The problem of underwatering can easily be solved by just misting the plant. Make sure to move the plant to a cooler place with bright indirect sunlight to reduce the rate of water evaporation. When the plant shows signs of recovery, water it deeply and let the soil dry before watering again.
Insufficient light exposure may result in unhealthy hen and chick plants. Sunlight is an important resource for all green plants. It provides the energy needed for photosynthesis. When light is not enough, the hen and chick plant will grow thin and tall, particularly towards any source of light.
If hens and chicks are growing tall, it’s also an indicator that the plant is about to flower. Usually, a thin tall stem that bears blooms will grow at the center of a mature plant. Unfortunately, the plant dies off when blooming ends but leaves behind many offsets and sets.
How to fix
Hen and chick plants prefer full sun but they can also tolerate partial shade. Indoors place it near a south-facing window to enjoy maximum sunlight. If your room is not getting enough natural light, use artificial grow lights to supplement the light requirements of your succulent.
Wrong soil type
Growing hen and chick plants in an incorrect soil type can make them sickly. Like other succulents, this plant prefers well-draining soil. If the soil is compacted or doesn’t drain well, the roots can start to rot. As said, root rot is a serious condition that can kill the plant in a matter of days.
Using potting soil that has gone bad can also affect the health of your plant. This is common with soil with poor nutrition content, chemical contaminations, or pests and diseases. It’s important to use soil from a reputable source when potting or repotting and be sure to check the expiry date.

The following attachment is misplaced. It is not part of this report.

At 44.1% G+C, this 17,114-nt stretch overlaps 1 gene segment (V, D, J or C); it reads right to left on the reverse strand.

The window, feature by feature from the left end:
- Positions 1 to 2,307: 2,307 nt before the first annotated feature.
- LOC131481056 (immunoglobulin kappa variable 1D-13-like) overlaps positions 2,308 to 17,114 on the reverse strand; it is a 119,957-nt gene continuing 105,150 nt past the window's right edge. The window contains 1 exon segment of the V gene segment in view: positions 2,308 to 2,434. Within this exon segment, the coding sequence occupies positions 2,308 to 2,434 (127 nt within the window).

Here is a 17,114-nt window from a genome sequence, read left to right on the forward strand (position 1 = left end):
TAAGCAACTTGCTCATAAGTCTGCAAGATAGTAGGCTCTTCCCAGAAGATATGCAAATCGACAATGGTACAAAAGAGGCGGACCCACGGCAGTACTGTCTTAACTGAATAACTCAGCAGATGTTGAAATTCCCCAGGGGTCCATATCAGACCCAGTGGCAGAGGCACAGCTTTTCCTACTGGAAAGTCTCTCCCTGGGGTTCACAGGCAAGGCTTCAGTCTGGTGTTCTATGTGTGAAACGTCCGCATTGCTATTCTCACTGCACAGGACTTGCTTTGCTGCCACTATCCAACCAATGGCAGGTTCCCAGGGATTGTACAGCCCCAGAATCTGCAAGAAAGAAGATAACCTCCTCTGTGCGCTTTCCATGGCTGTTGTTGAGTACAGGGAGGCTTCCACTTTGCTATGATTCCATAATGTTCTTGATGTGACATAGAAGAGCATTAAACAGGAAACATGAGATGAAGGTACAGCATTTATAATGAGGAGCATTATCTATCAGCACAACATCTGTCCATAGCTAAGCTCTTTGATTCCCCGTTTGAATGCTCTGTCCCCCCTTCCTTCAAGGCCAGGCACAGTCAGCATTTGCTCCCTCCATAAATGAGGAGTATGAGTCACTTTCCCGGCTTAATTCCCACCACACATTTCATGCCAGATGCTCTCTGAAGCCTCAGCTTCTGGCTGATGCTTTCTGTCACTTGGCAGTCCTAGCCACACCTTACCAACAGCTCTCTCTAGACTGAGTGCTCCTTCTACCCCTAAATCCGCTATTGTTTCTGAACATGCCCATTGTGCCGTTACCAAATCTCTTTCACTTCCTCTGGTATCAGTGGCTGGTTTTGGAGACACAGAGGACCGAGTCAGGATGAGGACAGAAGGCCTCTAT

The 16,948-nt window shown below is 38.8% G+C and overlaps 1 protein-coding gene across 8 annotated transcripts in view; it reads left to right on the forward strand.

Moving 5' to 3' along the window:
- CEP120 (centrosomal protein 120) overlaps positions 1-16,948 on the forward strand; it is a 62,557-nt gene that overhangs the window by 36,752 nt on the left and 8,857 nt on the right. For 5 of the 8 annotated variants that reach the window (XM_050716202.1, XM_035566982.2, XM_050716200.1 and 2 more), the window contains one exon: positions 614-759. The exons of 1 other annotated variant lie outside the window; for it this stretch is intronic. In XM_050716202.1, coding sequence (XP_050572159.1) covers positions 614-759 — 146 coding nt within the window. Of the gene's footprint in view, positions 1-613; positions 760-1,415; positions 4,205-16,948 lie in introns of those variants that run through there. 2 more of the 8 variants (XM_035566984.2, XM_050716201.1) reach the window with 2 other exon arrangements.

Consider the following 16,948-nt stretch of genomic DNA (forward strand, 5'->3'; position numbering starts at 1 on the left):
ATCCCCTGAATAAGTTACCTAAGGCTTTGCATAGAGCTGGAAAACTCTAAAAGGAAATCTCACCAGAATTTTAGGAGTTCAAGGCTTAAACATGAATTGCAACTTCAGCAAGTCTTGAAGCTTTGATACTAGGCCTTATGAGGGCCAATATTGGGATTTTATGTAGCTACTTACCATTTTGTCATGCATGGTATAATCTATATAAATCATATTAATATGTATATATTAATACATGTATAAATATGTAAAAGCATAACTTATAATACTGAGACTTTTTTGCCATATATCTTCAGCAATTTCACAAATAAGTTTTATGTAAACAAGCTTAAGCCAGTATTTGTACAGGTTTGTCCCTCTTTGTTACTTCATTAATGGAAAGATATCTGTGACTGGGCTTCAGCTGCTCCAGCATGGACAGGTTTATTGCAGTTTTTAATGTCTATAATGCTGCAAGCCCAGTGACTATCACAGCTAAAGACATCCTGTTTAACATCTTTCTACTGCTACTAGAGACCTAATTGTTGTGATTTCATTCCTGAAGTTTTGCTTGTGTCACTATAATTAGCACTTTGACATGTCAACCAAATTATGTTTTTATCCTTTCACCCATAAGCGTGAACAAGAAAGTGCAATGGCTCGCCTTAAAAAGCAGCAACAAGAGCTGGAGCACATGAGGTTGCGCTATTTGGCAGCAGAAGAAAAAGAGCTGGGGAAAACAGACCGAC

How to fix
If you suspect root rot or incorrect soil type, remove the plant from the soil and repot it in fresh cactus or succulent mix. You can make your own cactus soil by mixing perlite, sand, and standard potting soil in equal parts. Additionally, make sure to use a pot that has drainage holes at the bottom.
The hen and chick plant can be susceptible to pests such as mealybugs, scales, aphids, spider mites, and fungus gnats. Insects pests suck juices and this can weaken the plant or expose it to bacterial and fungal infections.
How to fix
Inspecting your plants regularly can help in identifying the problem of pests early enough for appropriate treatment. Washing the plant with a strong stream of water can dislodge most insect pests from the plants. You can also use neem oil or insecticidal soap to kill pests without harming your plants.
Tips for Keeping your hen and chick plant healthy
- Water your plant deeply when the soil is dry to the touch.
- Repot your plant every 2 to 3 years during spring and summer.
- Separate the offsets from the parent plant every year.
- Fertilize your plant in the spring and summer with a balanced fertilizer.
- Protect your plant from frost in the winter, you can bring it indoors.
The hen and chick plant is a low-maintenance plant but growing it in incorrect conditions can cause challenges to its health. If you suspect that your plant is not doing well and you are not sure of what’s the problem, take it to a nearby nursery or gardening center for help.
My name is Diane M Lewik, and I am the founder of this website. I am a degree holder in plant biology from the University of California – Berkeley. Over years, I have cultivated a vast collection of succulents and I have learned a great deal about how to grow and care for these unique plants.